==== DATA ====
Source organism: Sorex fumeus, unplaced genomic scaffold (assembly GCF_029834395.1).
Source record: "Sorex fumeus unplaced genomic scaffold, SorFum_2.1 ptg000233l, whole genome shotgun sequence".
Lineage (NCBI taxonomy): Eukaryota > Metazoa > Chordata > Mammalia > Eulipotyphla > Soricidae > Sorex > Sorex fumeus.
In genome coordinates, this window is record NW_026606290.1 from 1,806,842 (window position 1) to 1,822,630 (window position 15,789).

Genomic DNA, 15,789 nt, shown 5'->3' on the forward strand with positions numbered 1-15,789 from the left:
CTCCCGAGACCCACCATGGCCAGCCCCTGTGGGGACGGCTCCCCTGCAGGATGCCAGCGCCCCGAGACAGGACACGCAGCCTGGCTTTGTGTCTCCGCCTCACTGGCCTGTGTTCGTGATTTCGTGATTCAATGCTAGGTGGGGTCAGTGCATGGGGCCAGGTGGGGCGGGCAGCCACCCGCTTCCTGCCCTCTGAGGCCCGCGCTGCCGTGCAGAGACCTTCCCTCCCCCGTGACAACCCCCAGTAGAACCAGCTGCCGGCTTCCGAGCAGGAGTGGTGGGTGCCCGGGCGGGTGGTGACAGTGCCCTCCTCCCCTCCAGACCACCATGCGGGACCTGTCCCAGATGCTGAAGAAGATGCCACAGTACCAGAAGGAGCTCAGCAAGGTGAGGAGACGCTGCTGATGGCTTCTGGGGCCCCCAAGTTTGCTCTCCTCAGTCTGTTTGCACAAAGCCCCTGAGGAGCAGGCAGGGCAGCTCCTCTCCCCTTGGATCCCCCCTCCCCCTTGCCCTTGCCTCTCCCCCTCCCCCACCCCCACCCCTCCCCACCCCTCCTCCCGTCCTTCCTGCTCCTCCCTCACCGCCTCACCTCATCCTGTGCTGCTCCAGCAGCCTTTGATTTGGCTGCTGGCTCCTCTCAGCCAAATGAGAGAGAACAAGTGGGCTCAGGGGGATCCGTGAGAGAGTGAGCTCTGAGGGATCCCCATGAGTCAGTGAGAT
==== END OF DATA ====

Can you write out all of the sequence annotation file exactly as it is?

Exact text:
Source organism: Sorex fumeus, unplaced genomic scaffold (assembly GCF_029834395.1).
Source record: "Sorex fumeus unplaced genomic scaffold, SorFum_2.1 ptg000233l, whole genome shotgun sequence".
Lineage (NCBI taxonomy): Eukaryota > Metazoa > Chordata > Mammalia > Eulipotyphla > Soricidae > Sorex > Sorex fumeus.
In genome coordinates, this window is record NW_026606290.1 from 1,806,842 (window position 1) to 1,822,630 (window position 15,789).

Genomic DNA, 15,789 nt, shown 5'->3' on the forward strand with positions numbered 1-15,789 from the left:
CTCCCGAGACCCACCATGGCCAGCCCCTGTGGGGACGGCTCCCCTGCAGGATGCCAGCGCCCCGAGACAGGACACGCAGCCTGGCTTTGTGTCTCCGCCTCACTGGCCTGTGTTCGTGATTTCGTGATTCAATGCTAGGTGGGGTCAGTGCATGGGGCCAGGTGGGGCGGGCAGCCACCCGCTTCCTGCCCTCTGAGGCCCGCGCTGCCGTGCAGAGACCTTCCCTCCCCCGTGACAACCCCCAGTAGAACCAGCTGCCGGCTTCCGAGCAGGAGTGGTGGGTGCCCGGGCGGGTGGTGACAGTGCCCTCCTCCCCTCCAGACCACCATGCGGGACCTGTCCCAGATGCTGAAGAAGATGCCACAGTACCAGAAGGAGCTCAGCAAGGTGAGGAGACGCTGCTGATGGCTTCTGGGGCCCCCAAGTTTGCTCTCCTCAGTCTGTTTGCACAAAGCCCCTGAGGAGCAGGCAGGGCAGCTCCTCTCCCCTTGGATCCCCCCTCCCCCTTGCCCTTGCCTCTCCCCCTCCCCCACCCCCACCCCTCCCCACCCCTCCTCCCGTCCTTCCTGCTCCTCCCTCACCGCCTCACCTCATCCTGTGCTGCTCCAGCAGCCTTTGATTTGGCTGCTGGCTCCTCTCAGCCAAATGAGAGAGAACAAGTGGGCTCAGGGGGATCCGTGAGAGAGTGAGCTCTGAGGGATCCCCATGAGTCAGTGAGAT